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Citizen Weekly

Monday, 13 April 2015


More than 30,000 heads of primary and secondary schools will now be under the direct control of the Education Cabinet Secretary.
On Wednesday, Prof Jacob Kaimenyi gazetted the controversial Basic Education Regulations, 2014, despite opposition by the Commission for the Implementation of the Constitution (CIC) and teachers’ unions.
The Kenya National Union of Teachers (Knut) and the Kenya Union of Post-Primary Education Teachers (Kuppet) were opposed to the regulations, arguing that they are unconstitutional.
Prof Kaimenyi will have powers to appoint the school heads as his agents. He will also have the powers to sack them if they fail to perform. The heads will be accounting officers and lead educators at their institutions.
The school heads will also be team leaders in the implementation of the ministry’s policies and programmes at the institutions they are in charge of.
In addition, they will be the primary initiators of policy proposals for consideration by county education boards and the Cabinet Secretary.
A head teacher will serve for a term of five years, and will be eligible for reappointment for a second and final third term. No individual will hold the position for more than 15 years.
The regulations also bar a person from serving in the position for more than two terms at the same institution.
Those to be appointed will have to be practising teachers registered with the Teachers Service Commission (TSC). They can be serving quality assurance assessors.
They will also be required to have served for at least 20 years, appointed as lead educators by the TSC and undertaken at least a six-week course in education administration or its equivalent in the past three years.
“Where the head teacher or principal of the institution has been interdicted or dismissed by the employer, the head teacher ceases to be the accounting officer for the institution.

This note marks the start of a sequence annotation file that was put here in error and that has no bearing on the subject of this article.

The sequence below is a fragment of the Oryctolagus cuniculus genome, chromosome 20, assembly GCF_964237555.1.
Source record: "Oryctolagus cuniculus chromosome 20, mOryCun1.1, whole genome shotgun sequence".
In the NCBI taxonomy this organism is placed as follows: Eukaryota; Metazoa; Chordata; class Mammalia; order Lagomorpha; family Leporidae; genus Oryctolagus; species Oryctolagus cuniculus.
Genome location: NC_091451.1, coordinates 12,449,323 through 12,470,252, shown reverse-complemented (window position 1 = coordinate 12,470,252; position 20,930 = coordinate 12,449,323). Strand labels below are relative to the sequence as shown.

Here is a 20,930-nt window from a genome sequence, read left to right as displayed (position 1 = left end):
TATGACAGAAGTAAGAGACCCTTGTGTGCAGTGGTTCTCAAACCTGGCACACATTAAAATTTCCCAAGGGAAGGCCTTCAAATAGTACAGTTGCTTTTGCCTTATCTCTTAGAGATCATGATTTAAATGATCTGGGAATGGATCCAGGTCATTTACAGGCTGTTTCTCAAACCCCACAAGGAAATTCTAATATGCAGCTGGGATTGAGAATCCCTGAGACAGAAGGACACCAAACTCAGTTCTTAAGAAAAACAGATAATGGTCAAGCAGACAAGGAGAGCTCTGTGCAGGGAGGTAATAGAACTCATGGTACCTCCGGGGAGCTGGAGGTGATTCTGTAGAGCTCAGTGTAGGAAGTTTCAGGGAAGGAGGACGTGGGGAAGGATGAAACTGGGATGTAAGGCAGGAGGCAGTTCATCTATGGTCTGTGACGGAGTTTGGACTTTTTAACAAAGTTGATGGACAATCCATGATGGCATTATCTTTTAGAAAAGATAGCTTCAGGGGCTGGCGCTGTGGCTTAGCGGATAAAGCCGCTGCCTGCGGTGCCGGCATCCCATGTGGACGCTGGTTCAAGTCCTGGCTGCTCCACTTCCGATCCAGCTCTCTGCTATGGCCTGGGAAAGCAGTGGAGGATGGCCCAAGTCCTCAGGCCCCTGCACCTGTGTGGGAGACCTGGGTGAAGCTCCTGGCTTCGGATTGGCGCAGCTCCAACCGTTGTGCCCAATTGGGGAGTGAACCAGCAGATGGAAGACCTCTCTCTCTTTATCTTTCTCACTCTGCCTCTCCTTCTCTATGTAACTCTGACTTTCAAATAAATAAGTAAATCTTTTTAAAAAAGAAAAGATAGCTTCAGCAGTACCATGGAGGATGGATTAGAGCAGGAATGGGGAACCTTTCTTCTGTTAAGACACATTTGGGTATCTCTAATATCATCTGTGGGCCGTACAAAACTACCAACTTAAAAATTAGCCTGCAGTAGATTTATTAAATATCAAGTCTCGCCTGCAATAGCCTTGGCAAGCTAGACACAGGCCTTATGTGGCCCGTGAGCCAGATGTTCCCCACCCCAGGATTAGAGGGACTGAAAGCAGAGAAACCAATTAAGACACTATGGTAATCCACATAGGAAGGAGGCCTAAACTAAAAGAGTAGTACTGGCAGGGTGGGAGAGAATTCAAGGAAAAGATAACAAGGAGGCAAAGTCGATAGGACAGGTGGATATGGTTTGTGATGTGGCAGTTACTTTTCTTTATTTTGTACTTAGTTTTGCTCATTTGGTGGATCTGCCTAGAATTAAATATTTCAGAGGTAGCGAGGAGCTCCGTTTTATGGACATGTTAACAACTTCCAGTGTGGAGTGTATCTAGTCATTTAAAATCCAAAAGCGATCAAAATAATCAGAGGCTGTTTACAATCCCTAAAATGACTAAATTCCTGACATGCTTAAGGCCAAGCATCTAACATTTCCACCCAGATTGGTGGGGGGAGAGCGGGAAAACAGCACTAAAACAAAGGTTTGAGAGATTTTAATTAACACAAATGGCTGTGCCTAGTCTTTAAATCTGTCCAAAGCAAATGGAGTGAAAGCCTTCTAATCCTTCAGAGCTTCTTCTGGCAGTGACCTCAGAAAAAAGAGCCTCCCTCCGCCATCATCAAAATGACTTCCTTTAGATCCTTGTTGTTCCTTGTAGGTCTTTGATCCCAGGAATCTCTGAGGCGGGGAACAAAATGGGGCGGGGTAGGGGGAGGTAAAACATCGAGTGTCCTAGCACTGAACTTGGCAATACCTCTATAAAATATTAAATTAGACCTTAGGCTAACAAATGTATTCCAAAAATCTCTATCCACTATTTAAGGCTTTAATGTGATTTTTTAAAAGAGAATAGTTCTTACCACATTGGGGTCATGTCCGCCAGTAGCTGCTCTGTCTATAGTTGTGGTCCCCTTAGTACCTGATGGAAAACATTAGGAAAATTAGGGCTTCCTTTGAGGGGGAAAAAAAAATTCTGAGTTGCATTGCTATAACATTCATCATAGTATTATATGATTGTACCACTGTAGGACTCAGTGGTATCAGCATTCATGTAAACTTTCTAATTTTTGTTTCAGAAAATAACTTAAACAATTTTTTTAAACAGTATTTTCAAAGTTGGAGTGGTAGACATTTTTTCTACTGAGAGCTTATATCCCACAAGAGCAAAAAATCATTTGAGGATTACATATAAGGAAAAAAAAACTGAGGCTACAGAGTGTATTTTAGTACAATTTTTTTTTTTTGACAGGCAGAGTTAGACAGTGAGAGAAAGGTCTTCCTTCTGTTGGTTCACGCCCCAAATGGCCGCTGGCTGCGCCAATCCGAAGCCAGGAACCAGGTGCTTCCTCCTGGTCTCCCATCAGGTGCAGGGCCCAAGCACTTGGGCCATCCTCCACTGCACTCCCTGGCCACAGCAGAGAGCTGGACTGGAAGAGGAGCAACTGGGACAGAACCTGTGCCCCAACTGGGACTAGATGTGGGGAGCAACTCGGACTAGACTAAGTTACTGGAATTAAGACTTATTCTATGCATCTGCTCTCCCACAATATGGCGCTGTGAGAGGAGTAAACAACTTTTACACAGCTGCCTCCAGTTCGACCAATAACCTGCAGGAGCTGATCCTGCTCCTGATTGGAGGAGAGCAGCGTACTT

“The Cabinet Secretary shall immediately appoint a replacement,” states the gazetted regulations.
Last week, CIC Chairman Charles Nyachae, in a letter to Knut and copied to Prof Kaimenyi, warned that any purported publication of the proposed regulations before the CIC, the Office of the Attorney-General and the Kenya Law Reform Commission finalise reviewing them would be a violation of the Constitution.
“The proposed regulations are subject to review by the CIC before publication in exercise of the constitutional mandate under Section 5(6] of the Sixth Schedule to the Constitution,” said Mr Nyachae.
According to Knut Secretary-General Wilson Sossion, the gazetted rules will plunge the education sector into a crisis. He warned of legal action.
“The union will fight to protect the gains made in the education sector,” said Mr Sossion.
According to Prof Kaimenyi, the gazettement of the regulations will now operationalise the Basic Education Act, 2013.
He said the ministry has been involved in wide consultations on the operationalisation of the law.
“We have spent a considerable length of time discussing the regulations,” said Prof Kaimenyi.
There is also the Basic Education (Amendment) Bill by Education Committee Vice-Chairman Julius Melly that is before the National Assembly that seeks to give powers to sponsors, who should be consulted by the TSC before appointing a person to head their institutions.